"But I cannot stay here, Miss Stearne," she protested.
"You must. I have always treated you kindly--I treat all my girls well if they deserve it--but you are developing a bad disposition, Mary Louise--a most reprehensible disposition, I regret to say--and the tendency must be corrected at once. Not another word! Go to your room."
Mary Louise went to her room, greatly depressed by the interview. She looked at her trunk, made a mental inventory of its highly prized contents, and sighed. But as soon as she rejoined Gran'pa, Jim, she reflected, he would send an order to have the trunk forwarded and Miss Stearne would not dare refuse. For a time she must do without her pretty gowns.
Instead of studying her text books she studied the railway time-card. She had intended asking Miss Stearne to permit her to take the five- thirty train from Beverly Junction the next morning and since the recent interview she had firmly decided to board that very train. This was not entirely due to stubbornness, for she reflected that if she stayed at the school her unhappy condition would become aggravated, instead of improving, especially since Miss Stearne had developed unexpected sharpness of temper. She would endure no longer the malicious taunts of her school fellows or the scoldings of the principal, and these could be avoided in no other way than by escaping as she had planned.
At ten o'clock she lay down upon her bed, fully dressed, and put out her light; but she dared not fall asleep lest she miss her train. At times she lighted a match and looked at her watch and it surprised her to realize how long a night can be when one is watching for daybreak.
At four o'clock she softly rose, put on her hat, took her suit case in hand and stealthily crept from, the room. It was very dark in the hallway but the house was so familiar to her that she easily felt her way along the passage, down the front stairs and so to the front door.
Miss Stearne always locked this door at night but left the key in the lock. To-night the key had been withdrawn. When Mary Louise had satisfied herself of this fact she stole along the lower hallway toward the rear. The door that connected with the dining room and farther on with the servants' quarters had also been locked and the key withdrawn. This was so unusual that it plainly told the girl that Miss Stearne was suspicious that she might try to escape, and so had taken precautions to prevent her leaving the house.
Mary Louise cautiously set down her suit case and tried to think what to do. The house had not been built for a school but was an old residence converted to school purposes. On one side of the hall was a big drawing- room; on the other side were the principal's apartments.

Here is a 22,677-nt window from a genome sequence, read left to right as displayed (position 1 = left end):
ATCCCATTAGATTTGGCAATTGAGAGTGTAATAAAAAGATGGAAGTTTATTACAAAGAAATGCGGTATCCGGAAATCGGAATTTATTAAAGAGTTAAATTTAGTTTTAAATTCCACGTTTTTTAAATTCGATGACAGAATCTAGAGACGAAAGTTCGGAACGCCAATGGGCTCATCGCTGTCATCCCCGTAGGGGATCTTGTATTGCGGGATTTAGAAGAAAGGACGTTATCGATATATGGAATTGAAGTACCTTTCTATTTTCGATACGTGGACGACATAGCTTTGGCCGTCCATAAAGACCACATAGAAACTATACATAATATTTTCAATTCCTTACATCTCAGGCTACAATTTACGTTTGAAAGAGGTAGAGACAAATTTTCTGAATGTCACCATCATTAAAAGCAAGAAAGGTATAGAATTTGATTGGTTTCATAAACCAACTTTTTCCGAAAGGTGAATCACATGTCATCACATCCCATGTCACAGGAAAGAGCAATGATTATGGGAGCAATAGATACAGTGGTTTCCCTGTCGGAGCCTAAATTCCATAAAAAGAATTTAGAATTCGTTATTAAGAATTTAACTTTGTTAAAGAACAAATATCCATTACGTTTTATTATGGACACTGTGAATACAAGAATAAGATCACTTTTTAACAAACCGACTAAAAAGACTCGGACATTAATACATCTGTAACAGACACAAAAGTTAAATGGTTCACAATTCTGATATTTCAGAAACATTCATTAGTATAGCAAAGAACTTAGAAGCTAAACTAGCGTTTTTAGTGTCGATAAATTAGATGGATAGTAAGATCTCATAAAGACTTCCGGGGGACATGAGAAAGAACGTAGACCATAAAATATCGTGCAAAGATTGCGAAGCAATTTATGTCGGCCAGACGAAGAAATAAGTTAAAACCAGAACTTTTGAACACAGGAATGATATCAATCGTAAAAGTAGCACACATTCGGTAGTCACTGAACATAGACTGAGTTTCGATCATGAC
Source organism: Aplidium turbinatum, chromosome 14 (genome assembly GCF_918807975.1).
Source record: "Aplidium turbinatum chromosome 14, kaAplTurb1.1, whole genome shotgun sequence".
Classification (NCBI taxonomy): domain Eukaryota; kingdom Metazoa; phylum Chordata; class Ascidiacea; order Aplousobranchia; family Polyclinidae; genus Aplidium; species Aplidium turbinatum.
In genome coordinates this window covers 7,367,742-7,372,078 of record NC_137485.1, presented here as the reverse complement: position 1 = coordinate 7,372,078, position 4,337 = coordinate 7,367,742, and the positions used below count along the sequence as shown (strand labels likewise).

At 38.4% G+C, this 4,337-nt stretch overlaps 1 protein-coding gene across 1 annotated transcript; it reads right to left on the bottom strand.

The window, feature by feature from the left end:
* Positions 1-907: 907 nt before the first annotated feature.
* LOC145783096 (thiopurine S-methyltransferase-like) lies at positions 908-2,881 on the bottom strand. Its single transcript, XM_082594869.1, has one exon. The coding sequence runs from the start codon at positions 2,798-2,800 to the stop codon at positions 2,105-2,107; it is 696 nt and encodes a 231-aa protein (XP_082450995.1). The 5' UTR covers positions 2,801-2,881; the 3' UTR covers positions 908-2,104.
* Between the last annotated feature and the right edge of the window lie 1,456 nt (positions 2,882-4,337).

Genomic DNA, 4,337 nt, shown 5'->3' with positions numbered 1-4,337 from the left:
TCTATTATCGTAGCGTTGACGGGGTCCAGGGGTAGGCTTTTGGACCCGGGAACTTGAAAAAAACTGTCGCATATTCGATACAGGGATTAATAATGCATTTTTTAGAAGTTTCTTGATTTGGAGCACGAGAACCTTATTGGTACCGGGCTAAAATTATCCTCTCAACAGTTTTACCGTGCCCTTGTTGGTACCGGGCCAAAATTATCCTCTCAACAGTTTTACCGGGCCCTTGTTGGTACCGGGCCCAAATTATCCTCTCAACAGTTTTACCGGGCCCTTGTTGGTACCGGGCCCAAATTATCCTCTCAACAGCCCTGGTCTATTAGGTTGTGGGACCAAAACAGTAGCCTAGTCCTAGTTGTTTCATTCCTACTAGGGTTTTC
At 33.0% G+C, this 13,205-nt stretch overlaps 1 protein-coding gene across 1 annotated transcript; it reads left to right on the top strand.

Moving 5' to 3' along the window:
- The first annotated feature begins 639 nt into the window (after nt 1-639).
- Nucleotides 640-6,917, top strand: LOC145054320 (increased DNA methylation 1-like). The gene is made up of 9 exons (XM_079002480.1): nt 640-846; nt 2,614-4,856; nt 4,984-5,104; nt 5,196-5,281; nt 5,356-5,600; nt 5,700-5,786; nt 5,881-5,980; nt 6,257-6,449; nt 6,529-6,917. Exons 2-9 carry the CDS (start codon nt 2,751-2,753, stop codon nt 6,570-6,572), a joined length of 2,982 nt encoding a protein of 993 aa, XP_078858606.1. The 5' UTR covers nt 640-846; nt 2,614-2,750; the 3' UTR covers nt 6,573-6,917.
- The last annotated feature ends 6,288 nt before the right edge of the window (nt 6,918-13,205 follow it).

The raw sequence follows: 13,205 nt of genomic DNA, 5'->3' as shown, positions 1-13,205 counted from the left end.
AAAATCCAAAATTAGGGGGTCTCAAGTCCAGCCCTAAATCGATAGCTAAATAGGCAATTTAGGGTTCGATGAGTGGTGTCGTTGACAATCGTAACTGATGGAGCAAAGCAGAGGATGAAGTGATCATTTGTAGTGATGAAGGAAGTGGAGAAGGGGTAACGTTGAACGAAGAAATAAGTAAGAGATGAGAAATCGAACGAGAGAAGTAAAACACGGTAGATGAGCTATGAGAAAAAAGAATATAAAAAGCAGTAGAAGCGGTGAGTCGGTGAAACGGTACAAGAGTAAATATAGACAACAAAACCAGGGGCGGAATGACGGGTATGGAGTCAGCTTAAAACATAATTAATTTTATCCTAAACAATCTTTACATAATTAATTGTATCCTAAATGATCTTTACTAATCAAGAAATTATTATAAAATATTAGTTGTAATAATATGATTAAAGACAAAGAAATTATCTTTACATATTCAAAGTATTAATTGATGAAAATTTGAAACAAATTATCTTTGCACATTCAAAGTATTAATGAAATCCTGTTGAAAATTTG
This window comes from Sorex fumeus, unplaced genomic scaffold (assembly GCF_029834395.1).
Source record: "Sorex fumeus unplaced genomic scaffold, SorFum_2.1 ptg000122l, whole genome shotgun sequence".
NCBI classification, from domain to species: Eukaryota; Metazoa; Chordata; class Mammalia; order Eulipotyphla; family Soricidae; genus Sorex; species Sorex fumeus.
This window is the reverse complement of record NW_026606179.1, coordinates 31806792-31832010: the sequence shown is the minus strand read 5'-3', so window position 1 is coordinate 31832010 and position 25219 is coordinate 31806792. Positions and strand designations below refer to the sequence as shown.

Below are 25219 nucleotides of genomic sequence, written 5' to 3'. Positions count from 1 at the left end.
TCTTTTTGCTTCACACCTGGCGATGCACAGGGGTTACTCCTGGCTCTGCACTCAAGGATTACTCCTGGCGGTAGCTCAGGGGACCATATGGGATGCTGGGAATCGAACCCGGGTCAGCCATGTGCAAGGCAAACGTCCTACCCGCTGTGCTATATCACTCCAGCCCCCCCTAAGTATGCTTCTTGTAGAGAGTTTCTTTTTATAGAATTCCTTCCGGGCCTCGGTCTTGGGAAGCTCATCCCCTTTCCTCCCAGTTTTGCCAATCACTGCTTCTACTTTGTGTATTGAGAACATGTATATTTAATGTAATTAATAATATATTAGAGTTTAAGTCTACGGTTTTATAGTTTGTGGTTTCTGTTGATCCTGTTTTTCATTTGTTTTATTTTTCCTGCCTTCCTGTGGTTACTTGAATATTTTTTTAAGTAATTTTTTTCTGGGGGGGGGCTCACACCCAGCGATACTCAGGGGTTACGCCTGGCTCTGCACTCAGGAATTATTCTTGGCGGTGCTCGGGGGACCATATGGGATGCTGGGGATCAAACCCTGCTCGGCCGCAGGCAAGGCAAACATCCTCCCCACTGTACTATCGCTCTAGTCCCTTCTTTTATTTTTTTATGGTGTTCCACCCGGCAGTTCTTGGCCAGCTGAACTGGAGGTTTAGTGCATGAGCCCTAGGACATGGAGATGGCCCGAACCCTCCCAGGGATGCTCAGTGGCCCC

Mary Louise entered the drawing-room and ran against a chair that stood in her way. Until now she had not made the slightest noise, but the suit case banged against the chair and the concussion reverberated dully throughout the house.
The opposite door opened and a light flooded the hall. From where the girl stood in the dark drawing-room she could see Miss Stearne standing in her doorway and listening. Mary Louise held herself motionless. She scarcely dared breathe. The principal glanced up and down the hall, noted the locked doors and presently retired into her room, after a little while extinguishing the light.
Then Mary Louise felt her way to a window, drew aside the heavy draperies and carefully released the catch of the sash, which she then succeeded in raising. The wooden blinds were easily unfastened but swung back with a slight creak that made her heart leap with apprehension. She did not wait, now, to learn if the sound had been heard, for already she had wasted too much time if she intended to catch her train. She leaned through the window, let her suit case down as far as she could reach, and dropped it to the ground. Then she climbed through the opening and let herself down by clinging to the sill. It was a high window, but she was a tall girl for her age and her feet touched the ground. Now she was free to go her way.
She lost no time in getting away from the grounds, being guided by a dim starlight and a glow in the east that was a promise of morning. With rapid steps she made her way to the station, reaching it over the rough country road just as the train pulled in. She had been possessed with the idea that someone was stealthily following her and under the light of the depot lamps her first act was to swing around and stare into the darkness from which she had emerged. She almost expected to see Miss Stearne appear, but it was only a little man with a fat nose and a shabby suit of clothes, who had probably come from the village to catch the same train she wanted. He paid no attention to the girl but entered the same car she did and quietly took his seat in the rear.